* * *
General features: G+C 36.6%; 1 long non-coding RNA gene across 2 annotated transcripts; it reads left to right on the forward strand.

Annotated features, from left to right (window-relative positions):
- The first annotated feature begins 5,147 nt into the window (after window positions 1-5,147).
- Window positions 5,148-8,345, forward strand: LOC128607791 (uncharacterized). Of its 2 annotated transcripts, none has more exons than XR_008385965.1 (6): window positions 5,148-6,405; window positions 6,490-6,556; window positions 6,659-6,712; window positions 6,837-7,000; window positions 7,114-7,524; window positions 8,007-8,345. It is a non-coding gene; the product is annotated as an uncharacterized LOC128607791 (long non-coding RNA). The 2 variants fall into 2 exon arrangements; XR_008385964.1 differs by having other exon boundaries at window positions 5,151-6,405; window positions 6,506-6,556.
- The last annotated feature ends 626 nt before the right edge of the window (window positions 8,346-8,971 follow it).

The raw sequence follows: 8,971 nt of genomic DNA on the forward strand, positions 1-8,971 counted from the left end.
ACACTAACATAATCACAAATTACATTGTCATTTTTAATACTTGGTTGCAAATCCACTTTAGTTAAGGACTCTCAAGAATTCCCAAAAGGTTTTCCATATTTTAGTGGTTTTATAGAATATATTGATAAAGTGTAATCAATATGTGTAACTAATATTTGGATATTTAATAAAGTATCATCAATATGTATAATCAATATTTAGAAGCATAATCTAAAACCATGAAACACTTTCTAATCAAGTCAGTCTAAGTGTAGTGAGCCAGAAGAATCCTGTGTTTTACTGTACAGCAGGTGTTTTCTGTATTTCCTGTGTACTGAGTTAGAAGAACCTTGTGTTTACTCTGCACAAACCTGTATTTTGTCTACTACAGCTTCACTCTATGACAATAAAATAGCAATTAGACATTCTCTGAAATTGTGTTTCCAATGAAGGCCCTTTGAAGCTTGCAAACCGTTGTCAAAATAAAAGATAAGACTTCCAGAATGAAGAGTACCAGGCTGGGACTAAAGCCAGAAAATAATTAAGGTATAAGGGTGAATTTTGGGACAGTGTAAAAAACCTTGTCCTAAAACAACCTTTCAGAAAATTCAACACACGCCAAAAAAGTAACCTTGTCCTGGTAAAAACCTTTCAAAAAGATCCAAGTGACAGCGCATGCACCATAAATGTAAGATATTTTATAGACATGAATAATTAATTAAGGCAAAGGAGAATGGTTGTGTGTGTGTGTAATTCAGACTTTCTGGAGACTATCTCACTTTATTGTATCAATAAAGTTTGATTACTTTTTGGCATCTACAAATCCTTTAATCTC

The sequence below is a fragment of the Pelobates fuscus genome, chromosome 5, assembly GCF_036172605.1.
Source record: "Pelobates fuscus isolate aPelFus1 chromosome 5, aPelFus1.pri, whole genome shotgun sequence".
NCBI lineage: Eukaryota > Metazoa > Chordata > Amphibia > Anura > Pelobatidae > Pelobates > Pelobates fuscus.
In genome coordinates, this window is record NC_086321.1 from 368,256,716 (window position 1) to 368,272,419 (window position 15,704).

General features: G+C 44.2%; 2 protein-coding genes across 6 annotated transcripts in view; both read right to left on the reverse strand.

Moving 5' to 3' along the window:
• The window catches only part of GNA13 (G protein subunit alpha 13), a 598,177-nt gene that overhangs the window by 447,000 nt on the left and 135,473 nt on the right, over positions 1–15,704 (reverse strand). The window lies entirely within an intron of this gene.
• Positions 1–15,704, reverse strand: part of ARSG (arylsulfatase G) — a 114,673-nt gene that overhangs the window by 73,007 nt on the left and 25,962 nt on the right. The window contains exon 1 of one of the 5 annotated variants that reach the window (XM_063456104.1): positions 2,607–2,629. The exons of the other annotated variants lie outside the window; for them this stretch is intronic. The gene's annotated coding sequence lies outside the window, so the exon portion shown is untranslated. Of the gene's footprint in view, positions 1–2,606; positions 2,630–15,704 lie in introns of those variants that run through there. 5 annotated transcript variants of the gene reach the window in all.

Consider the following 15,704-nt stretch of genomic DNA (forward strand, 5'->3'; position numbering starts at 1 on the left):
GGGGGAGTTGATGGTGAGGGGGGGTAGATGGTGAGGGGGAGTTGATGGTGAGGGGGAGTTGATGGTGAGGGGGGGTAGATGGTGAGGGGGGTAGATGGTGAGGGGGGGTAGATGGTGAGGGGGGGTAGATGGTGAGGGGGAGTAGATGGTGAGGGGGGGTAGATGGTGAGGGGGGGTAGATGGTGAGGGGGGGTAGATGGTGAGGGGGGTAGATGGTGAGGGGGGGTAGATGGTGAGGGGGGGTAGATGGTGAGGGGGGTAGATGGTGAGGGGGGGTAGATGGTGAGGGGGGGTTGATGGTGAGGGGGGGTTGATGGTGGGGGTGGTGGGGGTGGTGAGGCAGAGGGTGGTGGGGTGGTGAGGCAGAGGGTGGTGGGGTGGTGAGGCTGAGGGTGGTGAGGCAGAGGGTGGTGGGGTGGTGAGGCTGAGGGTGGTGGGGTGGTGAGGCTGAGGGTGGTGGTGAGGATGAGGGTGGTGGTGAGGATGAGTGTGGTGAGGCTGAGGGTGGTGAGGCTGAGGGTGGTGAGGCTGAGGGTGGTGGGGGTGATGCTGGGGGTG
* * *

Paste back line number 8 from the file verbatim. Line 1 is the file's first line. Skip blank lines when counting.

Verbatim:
The sequence below is a fragment of the Pelobates fuscus genome, chromosome 5, assembly GCF_036172605.1.